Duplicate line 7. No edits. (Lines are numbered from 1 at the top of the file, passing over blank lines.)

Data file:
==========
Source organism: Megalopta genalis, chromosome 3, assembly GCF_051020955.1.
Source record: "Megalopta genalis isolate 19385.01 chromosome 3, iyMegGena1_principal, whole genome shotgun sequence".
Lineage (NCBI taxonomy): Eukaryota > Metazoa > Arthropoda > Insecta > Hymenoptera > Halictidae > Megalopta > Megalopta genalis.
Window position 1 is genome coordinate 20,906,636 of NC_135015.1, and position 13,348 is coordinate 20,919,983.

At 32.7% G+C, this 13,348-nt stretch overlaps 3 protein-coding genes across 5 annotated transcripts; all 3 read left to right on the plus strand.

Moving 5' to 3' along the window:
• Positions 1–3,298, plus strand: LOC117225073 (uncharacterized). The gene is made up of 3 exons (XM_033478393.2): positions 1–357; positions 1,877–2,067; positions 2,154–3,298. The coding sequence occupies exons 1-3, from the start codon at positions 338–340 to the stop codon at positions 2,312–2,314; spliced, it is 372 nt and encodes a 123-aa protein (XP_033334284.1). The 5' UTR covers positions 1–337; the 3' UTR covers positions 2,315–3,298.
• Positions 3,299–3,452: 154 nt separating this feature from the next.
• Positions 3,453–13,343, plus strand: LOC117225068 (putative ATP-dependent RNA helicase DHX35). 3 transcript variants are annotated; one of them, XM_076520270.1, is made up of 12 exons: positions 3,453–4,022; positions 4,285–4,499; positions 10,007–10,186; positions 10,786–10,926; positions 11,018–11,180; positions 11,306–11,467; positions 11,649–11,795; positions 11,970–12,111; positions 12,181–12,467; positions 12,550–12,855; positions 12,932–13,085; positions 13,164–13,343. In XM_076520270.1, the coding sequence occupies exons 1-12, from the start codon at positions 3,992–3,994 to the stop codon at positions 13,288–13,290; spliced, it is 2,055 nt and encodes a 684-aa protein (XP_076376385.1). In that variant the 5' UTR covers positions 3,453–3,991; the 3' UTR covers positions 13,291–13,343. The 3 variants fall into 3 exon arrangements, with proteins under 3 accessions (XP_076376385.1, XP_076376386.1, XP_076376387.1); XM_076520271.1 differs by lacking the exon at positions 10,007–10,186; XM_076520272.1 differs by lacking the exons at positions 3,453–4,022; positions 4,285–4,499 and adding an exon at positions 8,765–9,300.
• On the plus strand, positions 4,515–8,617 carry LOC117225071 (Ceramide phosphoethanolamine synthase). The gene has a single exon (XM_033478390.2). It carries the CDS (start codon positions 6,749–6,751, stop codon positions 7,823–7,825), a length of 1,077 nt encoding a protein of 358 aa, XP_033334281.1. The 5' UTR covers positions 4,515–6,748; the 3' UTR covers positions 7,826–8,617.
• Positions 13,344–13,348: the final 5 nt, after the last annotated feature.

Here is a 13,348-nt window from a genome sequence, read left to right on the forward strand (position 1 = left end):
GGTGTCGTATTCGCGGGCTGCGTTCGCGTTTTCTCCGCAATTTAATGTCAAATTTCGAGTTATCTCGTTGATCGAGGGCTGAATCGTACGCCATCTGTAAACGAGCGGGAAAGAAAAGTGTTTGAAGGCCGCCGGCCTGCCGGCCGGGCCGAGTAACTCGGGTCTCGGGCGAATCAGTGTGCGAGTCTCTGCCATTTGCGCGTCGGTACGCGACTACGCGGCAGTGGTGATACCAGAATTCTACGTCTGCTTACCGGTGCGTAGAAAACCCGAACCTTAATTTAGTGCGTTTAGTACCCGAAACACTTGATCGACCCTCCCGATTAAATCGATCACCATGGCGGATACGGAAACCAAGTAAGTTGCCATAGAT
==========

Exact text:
• Positions 1–3,298, plus strand: LOC117225073 (uncharacterized). The gene is made up of 3 exons (XM_033478393.2): positions 1–357; positions 1,877–2,067; positions 2,154–3,298. The coding sequence occupies exons 1-3, from the start codon at positions 338–340 to the stop codon at positions 2,312–2,314; spliced, it is 372 nt and encodes a 123-aa protein (XP_033334284.1). The 5' UTR covers positions 1–337; the 3' UTR covers positions 2,315–3,298.